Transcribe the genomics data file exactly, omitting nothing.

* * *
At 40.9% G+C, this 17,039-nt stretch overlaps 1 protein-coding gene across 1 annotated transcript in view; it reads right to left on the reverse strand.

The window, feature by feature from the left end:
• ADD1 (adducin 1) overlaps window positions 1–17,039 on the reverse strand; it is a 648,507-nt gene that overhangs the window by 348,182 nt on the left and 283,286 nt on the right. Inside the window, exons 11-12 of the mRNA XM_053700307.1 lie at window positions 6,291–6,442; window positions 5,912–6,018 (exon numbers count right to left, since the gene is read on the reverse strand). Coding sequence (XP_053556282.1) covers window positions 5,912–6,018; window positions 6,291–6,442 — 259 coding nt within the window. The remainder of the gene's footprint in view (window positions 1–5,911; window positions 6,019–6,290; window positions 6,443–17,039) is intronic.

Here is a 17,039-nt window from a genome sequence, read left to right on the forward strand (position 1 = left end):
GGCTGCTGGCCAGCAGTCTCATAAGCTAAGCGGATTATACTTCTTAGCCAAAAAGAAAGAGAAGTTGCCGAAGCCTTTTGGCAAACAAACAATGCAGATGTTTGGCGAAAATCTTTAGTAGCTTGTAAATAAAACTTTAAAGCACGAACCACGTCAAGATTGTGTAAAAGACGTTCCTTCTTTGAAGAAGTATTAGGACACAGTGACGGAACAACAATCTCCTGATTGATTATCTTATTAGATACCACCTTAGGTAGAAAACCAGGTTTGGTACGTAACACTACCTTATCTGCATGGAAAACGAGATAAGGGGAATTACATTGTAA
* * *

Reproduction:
At 40.9% G+C, this 17,039-nt stretch overlaps 1 protein-coding gene across 1 annotated transcript in view; it reads right to left on the reverse strand.

The window, feature by feature from the left end:
• ADD1 (adducin 1) overlaps window positions 1–17,039 on the reverse strand; it is a 648,507-nt gene that overhangs the window by 348,182 nt on the left and 283,286 nt on the right. Inside the window, exons 11-12 of the mRNA XM_053700307.1 lie at window positions 6,291–6,442; window positions 5,912–6,018 (exon numbers count right to left, since the gene is read on the reverse strand). Coding sequence (XP_053556282.1) covers window positions 5,912–6,018; window positions 6,291–6,442 — 259 coding nt within the window. The remainder of the gene's footprint in view (window positions 1–5,911; window positions 6,019–6,290; window positions 6,443–17,039) is intronic.

Here is a 17,039-nt window from a genome sequence, read left to right on the forward strand (position 1 = left end):
GGCTGCTGGCCAGCAGTCTCATAAGCTAAGCGGATTATACTTCTTAGCCAAAAAGAAAGAGAAGTTGCCGAAGCCTTTTGGCAAACAAACAATGCAGATGTTTGGCGAAAATCTTTAGTAGCTTGTAAATAAAACTTTAAAGCACGAACCACGTCAAGATTGTGTAAAAGACGTTCCTTCTTTGAAGAAGTATTAGGACACAGTGACGGAACAACAATCTCCTGATTGATTATCTTATTAGATACCACCTTAGGTAGAAAACCAGGTTTGGTACGTAACACTACCTTATCTGCATGGAAAACGAGATAAGGGGAATTACATTGTAA